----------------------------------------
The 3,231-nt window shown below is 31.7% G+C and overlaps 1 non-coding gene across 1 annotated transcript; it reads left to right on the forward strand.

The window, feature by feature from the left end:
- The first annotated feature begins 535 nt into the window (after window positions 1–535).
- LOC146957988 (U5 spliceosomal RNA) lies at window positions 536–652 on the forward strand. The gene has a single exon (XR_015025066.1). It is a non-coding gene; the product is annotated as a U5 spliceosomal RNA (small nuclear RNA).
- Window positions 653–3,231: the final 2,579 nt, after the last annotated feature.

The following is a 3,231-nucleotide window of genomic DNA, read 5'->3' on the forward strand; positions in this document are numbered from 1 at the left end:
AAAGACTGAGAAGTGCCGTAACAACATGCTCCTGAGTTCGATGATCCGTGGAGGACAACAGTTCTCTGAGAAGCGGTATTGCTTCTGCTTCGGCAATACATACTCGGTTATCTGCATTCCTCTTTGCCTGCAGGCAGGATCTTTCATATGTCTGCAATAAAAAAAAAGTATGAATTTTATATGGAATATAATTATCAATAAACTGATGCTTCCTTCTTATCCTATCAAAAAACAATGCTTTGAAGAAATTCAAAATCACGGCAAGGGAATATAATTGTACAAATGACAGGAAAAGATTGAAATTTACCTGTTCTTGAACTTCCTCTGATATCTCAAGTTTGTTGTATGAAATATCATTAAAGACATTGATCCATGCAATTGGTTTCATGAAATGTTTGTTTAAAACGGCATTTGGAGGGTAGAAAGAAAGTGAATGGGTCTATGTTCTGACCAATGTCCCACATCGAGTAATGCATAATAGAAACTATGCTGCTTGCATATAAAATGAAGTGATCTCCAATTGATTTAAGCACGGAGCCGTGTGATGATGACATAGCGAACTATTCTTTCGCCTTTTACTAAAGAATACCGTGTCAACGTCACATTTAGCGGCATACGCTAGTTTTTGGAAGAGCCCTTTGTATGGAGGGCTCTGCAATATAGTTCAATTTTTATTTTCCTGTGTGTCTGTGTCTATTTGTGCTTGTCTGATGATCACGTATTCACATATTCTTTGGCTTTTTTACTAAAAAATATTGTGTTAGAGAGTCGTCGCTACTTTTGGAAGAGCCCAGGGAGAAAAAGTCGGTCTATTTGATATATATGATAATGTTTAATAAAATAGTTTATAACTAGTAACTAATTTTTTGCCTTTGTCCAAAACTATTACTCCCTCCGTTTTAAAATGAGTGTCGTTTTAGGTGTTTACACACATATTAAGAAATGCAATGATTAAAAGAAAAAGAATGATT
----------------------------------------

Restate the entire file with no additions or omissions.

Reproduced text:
The 3,231-nt window shown below is 31.7% G+C and overlaps 1 non-coding gene across 1 annotated transcript; it reads left to right on the forward strand.

The window, feature by feature from the left end:
- The first annotated feature begins 535 nt into the window (after window positions 1–535).
- LOC146957988 (U5 spliceosomal RNA) lies at window positions 536–652 on the forward strand. The gene has a single exon (XR_015025066.1). It is a non-coding gene; the product is annotated as a U5 spliceosomal RNA (small nuclear RNA).
- Window positions 653–3,231: the final 2,579 nt, after the last annotated feature.

The following is a 3,231-nucleotide window of genomic DNA, read 5'->3' on the forward strand; positions in this document are numbered from 1 at the left end:
AAAGACTGAGAAGTGCCGTAACAACATGCTCCTGAGTTCGATGATCCGTGGAGGACAACAGTTCTCTGAGAAGCGGTATTGCTTCTGCTTCGGCAATACATACTCGGTTATCTGCATTCCTCTTTGCCTGCAGGCAGGATCTTTCATATGTCTGCAATAAAAAAAAAGTATGAATTTTATATGGAATATAATTATCAATAAACTGATGCTTCCTTCTTATCCTATCAAAAAACAATGCTTTGAAGAAATTCAAAATCACGGCAAGGGAATATAATTGTACAAATGACAGGAAAAGATTGAAATTTACCTGTTCTTGAACTTCCTCTGATATCTCAAGTTTGTTGTATGAAATATCATTAAAGACATTGATCCATGCAATTGGTTTCATGAAATGTTTGTTTAAAACGGCATTTGGAGGGTAGAAAGAAAGTGAATGGGTCTATGTTCTGACCAATGTCCCACATCGAGTAATGCATAATAGAAACTATGCTGCTTGCATATAAAATGAAGTGATCTCCAATTGATTTAAGCACGGAGCCGTGTGATGATGACATAGCGAACTATTCTTTCGCCTTTTACTAAAGAATACCGTGTCAACGTCACATTTAGCGGCATACGCTAGTTTTTGGAAGAGCCCTTTGTATGGAGGGCTCTGCAATATAGTTCAATTTTTATTTTCCTGTGTGTCTGTGTCTATTTGTGCTTGTCTGATGATCACGTATTCACATATTCTTTGGCTTTTTTACTAAAAAATATTGTGTTAGAGAGTCGTCGCTACTTTTGGAAGAGCCCAGGGAGAAAAAGTCGGTCTATTTGATATATATGATAATGTTTAATAAAATAGTTTATAACTAGTAACTAATTTTTTGCCTTTGTCCAAAACTATTACTCCCTCCGTTTTAAAATGAGTGTCGTTTTAGGTGTTTACACACATATTAAGAAATGCAATGATTAAAAGAAAAAGAATGATT